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Thursday, January 1, 2015

'Ideas and action' will guide the U's collaboration with Human Rights Watch

hrw.jpgThe University of Minnesota's Humphrey School of Public Affairs, the Human Rights Program, the Center for Holocaust and Genocide Studies, the Human Rights Center, and the Program in Human Rights and Health will work with renowned international human rights organization Human Rights Watch (HRW) to evaluate the organization's research and advocacy work. The collaboration is made possible through the structure of a Capstone project conducted by graduate students enrolled in their final semester in the Humphrey School and other programs including the Human Rights Program.

As part of this Capstone, students will document the various ways in which the organization collects its data, evaluate its research methods, and offer recommendations for improvement.
Students will first identify the ways in which HRW collects its data, including confidential interviews with witnesses, officials, security force personnel, key informants, and vulnerable populations, as well as satellite images and quantitative data. Students will also interview members of HRW's global research team exploring the pros and cons of each method, finally drawing on best practices from other organizations and on scholarly literature to evaluate HRW's practices, and suggest new areas for investigation. Students will work with James Ron, Humphrey School faculty member and Harold E. Stassen Chair and Mary Curtin, diplomat-in-residence.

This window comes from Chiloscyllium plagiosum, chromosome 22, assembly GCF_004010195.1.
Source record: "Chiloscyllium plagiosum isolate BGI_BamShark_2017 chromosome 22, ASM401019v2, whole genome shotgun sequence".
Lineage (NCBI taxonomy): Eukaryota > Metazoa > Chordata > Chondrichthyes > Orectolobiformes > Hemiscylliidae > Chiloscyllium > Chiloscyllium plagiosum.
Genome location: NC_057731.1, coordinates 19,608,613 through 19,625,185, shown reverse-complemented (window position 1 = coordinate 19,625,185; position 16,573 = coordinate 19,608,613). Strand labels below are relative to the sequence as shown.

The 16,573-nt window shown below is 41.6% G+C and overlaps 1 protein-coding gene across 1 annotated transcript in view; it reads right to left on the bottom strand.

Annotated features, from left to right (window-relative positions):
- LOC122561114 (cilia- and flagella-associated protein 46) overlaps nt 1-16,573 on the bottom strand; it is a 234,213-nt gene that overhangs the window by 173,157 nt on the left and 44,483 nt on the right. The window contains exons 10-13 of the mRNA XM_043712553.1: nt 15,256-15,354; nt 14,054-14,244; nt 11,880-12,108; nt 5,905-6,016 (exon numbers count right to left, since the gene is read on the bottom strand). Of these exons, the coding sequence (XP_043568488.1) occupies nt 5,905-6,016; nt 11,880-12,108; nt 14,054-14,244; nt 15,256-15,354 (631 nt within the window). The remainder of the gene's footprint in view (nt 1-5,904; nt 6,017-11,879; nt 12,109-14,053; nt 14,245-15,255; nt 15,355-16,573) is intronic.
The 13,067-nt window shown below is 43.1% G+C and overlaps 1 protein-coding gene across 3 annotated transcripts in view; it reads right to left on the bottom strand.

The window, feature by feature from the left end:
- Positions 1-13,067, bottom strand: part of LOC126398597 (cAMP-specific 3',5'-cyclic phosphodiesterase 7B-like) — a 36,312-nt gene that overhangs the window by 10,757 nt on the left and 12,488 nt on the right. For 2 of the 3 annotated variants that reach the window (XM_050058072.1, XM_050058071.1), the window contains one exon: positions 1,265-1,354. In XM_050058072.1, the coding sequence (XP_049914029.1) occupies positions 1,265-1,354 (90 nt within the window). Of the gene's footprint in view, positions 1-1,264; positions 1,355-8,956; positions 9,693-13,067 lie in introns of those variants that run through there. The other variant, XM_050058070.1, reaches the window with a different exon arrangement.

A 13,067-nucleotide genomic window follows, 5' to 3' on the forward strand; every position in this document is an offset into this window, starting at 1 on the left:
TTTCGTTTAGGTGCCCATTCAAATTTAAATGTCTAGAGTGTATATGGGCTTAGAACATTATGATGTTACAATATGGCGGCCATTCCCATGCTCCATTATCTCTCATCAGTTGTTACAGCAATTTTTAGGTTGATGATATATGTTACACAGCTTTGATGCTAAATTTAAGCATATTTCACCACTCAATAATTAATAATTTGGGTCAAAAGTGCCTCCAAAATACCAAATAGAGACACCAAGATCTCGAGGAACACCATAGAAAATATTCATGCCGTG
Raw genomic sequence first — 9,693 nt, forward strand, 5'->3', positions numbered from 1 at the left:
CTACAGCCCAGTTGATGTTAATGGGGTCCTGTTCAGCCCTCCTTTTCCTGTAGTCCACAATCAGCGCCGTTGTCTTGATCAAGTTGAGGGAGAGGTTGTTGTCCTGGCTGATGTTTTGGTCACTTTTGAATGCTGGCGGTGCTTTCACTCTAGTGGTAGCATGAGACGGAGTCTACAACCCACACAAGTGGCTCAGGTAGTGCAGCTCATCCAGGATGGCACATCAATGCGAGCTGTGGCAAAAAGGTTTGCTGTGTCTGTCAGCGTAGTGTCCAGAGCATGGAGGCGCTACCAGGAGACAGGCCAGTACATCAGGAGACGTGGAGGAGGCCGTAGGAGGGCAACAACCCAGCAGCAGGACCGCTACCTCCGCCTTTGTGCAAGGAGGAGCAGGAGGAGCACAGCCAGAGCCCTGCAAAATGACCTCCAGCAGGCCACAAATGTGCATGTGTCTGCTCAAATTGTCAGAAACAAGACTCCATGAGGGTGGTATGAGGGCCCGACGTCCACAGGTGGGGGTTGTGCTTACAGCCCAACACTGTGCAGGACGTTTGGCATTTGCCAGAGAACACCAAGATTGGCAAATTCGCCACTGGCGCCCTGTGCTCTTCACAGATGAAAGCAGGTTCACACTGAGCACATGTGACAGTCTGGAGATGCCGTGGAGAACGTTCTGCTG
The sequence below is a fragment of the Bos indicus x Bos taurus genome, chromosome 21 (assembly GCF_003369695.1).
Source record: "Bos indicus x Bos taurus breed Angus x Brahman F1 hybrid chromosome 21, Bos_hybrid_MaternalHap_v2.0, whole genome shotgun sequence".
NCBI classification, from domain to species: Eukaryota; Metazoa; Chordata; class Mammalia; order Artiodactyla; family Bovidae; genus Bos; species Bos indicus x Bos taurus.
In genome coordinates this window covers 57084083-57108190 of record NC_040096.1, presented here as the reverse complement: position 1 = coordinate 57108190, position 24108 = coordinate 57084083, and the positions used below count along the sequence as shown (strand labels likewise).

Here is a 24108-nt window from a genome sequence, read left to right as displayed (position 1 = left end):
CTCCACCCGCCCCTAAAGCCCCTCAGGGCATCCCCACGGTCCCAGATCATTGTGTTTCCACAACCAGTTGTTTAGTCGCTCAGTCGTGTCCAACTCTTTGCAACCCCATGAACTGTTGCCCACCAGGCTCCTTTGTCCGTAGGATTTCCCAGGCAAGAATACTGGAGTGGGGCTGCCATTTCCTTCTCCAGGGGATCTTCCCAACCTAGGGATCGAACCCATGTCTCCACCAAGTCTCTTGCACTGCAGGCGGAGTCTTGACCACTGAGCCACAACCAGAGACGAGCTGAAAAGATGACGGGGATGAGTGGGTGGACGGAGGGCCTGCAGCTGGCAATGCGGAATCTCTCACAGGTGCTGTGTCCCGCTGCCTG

The initiative has been lauded by the University as well as the rest of the Minnesota community as identified in the piece describing the significance of this collaboration and of human rights 'ideas and action'.

Established in 1978, Human Rights Watch is a nonprofit, nongovernmental human rights organization made up of roughly 400 staff members around the globe. Its staff consists of human rights professionals including country experts, lawyers, journalists, and academics of diverse backgrounds and nationalities. Each year, Human Rights Watch publishes more than 100 reports and briefings on human rights conditions in some 90 countries, generating extensive coverage in local and international media. It meets with governments, the United Nations, regional groups like the African Union and the European Union, financial institutions, and corporations to press for changes in policy and practice that promote human rights and justice around the world.